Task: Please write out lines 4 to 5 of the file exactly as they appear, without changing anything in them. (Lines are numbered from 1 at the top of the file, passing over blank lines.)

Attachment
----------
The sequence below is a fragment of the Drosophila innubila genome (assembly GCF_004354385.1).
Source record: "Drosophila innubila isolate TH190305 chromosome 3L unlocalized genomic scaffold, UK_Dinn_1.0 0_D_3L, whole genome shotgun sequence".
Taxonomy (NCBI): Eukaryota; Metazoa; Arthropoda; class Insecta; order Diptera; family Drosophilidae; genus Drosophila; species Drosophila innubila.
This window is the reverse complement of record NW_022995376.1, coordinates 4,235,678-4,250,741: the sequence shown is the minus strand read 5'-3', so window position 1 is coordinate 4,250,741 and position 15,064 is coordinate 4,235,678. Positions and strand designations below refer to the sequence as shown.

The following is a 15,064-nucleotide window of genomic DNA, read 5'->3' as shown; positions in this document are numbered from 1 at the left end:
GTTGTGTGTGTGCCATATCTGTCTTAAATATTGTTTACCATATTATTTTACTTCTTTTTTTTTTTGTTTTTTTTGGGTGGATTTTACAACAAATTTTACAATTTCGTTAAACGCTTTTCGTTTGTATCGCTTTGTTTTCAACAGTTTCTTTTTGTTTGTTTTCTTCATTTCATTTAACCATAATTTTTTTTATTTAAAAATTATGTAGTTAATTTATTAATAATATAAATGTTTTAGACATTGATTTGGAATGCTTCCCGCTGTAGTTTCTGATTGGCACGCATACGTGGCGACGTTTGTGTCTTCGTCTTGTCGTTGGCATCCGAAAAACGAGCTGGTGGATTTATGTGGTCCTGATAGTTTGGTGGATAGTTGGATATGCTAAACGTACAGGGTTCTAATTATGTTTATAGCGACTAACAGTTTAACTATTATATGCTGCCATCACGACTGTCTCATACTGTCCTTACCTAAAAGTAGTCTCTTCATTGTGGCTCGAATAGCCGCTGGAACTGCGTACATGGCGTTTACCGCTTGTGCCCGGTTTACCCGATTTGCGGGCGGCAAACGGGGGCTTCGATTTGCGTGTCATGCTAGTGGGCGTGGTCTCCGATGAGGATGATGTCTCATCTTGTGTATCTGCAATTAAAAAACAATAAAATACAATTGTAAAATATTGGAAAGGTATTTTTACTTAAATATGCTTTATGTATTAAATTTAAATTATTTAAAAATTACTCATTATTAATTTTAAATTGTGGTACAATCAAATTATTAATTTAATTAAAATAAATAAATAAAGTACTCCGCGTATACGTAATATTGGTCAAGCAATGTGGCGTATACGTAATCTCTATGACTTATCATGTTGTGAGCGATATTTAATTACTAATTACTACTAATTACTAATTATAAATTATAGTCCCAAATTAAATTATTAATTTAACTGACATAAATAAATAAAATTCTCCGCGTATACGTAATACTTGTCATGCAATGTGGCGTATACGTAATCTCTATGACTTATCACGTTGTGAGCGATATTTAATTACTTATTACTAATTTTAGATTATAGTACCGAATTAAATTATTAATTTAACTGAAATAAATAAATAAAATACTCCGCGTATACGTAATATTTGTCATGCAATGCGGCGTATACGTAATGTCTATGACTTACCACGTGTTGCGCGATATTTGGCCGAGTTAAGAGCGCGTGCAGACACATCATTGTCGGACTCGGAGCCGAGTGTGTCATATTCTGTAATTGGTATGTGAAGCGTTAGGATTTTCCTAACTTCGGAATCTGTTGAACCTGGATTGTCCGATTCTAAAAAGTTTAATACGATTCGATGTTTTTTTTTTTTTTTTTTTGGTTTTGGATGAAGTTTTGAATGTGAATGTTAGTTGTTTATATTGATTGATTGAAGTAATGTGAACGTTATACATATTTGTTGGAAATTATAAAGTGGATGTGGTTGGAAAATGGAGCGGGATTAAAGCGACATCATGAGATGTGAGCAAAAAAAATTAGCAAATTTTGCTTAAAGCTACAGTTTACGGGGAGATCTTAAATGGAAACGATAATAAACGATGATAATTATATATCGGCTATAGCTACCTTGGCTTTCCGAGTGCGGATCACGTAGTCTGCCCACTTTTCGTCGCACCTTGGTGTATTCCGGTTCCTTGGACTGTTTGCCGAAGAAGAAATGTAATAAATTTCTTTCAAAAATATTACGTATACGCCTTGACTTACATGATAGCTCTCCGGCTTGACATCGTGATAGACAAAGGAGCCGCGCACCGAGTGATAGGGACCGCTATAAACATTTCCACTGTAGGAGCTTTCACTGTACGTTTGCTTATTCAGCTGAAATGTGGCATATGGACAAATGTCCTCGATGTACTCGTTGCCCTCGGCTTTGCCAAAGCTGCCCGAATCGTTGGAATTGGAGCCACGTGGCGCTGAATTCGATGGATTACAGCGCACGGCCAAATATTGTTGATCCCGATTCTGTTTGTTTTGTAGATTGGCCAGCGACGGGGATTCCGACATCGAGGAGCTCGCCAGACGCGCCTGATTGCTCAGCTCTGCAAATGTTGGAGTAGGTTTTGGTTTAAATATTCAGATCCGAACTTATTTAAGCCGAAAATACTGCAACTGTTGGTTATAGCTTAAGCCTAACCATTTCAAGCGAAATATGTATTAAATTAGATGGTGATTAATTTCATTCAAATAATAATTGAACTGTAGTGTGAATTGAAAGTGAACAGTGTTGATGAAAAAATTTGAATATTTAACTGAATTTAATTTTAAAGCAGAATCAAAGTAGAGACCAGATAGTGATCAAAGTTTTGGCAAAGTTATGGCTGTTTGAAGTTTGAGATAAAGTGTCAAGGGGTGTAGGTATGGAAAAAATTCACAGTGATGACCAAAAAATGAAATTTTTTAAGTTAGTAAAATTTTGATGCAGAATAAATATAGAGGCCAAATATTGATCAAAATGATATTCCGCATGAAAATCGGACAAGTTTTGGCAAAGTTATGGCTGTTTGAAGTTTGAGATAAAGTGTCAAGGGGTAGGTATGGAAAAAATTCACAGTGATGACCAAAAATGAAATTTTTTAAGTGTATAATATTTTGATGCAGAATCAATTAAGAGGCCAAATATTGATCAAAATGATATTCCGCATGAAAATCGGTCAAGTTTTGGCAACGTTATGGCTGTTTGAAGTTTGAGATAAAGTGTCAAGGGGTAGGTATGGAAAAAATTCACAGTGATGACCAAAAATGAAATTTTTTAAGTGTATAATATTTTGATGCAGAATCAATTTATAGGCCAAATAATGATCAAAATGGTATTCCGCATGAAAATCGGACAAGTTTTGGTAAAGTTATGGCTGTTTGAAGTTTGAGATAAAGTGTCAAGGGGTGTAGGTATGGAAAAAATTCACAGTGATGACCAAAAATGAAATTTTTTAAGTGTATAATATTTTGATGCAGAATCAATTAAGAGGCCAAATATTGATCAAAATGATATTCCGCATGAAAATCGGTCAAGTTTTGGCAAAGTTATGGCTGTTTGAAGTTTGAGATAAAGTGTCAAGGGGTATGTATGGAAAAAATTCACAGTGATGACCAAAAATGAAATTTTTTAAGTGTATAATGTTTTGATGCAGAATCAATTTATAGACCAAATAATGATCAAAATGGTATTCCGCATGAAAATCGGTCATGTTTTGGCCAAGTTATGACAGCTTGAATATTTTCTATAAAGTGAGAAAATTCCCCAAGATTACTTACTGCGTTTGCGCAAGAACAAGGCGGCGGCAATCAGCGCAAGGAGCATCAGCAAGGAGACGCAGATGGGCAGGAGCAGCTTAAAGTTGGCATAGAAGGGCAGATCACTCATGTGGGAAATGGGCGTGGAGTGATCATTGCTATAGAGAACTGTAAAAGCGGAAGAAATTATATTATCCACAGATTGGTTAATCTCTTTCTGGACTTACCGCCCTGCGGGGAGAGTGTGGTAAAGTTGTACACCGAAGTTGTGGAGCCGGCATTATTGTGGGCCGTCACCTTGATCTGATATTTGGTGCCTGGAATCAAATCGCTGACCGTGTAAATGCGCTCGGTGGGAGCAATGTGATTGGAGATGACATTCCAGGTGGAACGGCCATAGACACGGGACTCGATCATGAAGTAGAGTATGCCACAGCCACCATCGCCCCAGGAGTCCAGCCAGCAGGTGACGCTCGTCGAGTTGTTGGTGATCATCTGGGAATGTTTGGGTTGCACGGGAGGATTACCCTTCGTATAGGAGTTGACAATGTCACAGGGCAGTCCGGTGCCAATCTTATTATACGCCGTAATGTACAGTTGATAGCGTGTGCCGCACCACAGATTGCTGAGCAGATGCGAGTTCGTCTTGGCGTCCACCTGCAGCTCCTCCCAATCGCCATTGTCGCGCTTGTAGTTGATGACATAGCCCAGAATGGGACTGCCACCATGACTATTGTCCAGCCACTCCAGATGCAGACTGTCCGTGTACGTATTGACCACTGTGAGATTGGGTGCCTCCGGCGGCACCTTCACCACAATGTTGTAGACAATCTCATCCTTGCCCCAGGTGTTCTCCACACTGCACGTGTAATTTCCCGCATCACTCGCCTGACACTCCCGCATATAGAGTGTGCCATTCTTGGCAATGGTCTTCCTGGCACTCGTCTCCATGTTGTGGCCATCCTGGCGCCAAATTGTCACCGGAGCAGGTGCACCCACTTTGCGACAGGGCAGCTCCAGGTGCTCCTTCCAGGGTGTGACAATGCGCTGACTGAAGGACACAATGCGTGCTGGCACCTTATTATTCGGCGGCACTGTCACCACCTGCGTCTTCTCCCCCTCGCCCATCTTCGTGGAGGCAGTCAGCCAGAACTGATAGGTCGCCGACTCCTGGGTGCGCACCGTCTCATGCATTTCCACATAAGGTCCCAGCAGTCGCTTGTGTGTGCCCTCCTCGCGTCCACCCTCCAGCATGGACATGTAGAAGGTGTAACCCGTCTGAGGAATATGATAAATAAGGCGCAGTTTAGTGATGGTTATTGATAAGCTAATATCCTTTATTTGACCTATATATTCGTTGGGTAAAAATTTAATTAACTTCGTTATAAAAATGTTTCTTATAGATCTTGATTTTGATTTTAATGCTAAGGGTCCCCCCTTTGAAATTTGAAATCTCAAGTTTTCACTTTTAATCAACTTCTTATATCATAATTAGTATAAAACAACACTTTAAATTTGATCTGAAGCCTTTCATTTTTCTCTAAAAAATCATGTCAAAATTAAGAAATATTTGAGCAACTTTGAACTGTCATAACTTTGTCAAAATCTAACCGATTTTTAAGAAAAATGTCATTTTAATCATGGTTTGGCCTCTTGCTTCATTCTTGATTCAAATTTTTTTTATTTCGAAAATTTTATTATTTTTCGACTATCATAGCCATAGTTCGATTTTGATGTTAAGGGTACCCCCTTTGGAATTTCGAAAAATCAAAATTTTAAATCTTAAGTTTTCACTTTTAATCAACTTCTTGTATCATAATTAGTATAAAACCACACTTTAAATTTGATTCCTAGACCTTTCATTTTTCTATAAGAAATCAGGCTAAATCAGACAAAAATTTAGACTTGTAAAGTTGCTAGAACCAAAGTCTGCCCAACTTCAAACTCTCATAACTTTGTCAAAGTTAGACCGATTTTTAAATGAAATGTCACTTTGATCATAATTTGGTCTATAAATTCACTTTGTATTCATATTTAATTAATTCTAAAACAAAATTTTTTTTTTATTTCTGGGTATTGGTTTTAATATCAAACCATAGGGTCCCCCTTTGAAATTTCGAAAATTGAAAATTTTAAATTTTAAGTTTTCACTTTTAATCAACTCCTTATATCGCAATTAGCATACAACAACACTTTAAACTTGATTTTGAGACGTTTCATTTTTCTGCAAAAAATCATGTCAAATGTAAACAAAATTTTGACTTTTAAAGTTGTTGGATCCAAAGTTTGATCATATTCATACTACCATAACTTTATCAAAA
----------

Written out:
This window is the reverse complement of record NW_022995376.1, coordinates 4,235,678-4,250,741: the sequence shown is the minus strand read 5'-3', so window position 1 is coordinate 4,250,741 and position 15,064 is coordinate 4,235,678. Positions and strand designations below refer to the sequence as shown.

The following is a 15,064-nucleotide window of genomic DNA, read 5'->3' as shown; positions in this document are numbered from 1 at the left end: